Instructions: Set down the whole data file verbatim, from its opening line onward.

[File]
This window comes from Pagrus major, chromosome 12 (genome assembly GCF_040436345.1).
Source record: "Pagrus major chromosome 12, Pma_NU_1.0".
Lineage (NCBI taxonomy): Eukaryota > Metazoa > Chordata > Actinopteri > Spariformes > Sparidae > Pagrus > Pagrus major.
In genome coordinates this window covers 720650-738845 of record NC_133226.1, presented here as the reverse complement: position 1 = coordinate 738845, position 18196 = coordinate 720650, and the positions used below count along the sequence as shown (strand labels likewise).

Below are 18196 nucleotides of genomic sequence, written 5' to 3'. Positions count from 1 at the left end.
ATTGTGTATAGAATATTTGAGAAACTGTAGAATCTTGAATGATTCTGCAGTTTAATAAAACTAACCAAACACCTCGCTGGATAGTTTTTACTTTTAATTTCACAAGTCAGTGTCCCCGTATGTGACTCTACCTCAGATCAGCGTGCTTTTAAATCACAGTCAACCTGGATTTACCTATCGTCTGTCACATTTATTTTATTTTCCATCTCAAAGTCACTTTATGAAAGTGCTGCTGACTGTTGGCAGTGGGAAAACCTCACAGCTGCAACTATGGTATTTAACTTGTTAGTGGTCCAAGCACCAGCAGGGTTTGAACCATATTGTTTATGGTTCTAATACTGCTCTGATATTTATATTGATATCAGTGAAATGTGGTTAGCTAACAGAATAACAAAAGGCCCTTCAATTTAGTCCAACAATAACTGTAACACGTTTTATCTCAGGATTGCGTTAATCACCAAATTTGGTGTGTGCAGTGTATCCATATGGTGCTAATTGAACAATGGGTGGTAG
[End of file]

This window comes from Pagrus major, chromosome 12 (genome assembly GCF_040436345.1).
Source record: "Pagrus major chromosome 12, Pma_NU_1.0".
Lineage (NCBI taxonomy): Eukaryota > Metazoa > Chordata > Actinopteri > Spariformes > Sparidae > Pagrus > Pagrus major.
In genome coordinates this window covers 720650-738845 of record NC_133226.1, presented here as the reverse complement: position 1 = coordinate 738845, position 18196 = coordinate 720650, and the positions used below count along the sequence as shown (strand labels likewise).

Below are 18196 nucleotides of genomic sequence, written 5' to 3'. Positions count from 1 at the left end.
ATTGTGTATAGAATATTTGAGAAACTGTAGAATCTTGAATGATTCTGCAGTTTAATAAAACTAACCAAACACCTCGCTGGATAGTTTTTACTTTTAATTTCACAAGTCAGTGTCCCCGTATGTGACTCTACCTCAGATCAGCGTGCTTTTAAATCACAGTCAACCTGGATTTACCTATCGTCTGTCACATTTATTTTATTTTCCATCTCAAAGTCACTTTATGAAAGTGCTGCTGACTGTTGGCAGTGGGAAAACCTCACAGCTGCAACTATGGTATTTAACTTGTTAGTGGTCCAAGCACCAGCAGGGTTTGAACCATATTGTTTATGGTTCTAATACTGCTCTGATATTTATATTGATATCAGTGAAATGTGGTTAGCTAACAGAATAACAAAAGGCCCTTCAATTTAGTCCAACAATAACTGTAACACGTTTTATCTCAGGATTGCGTTAATCACCAAATTTGGTGTGTGCAGTGTATCCATATGGTGCTAATTGAACAATGGGTGGTAG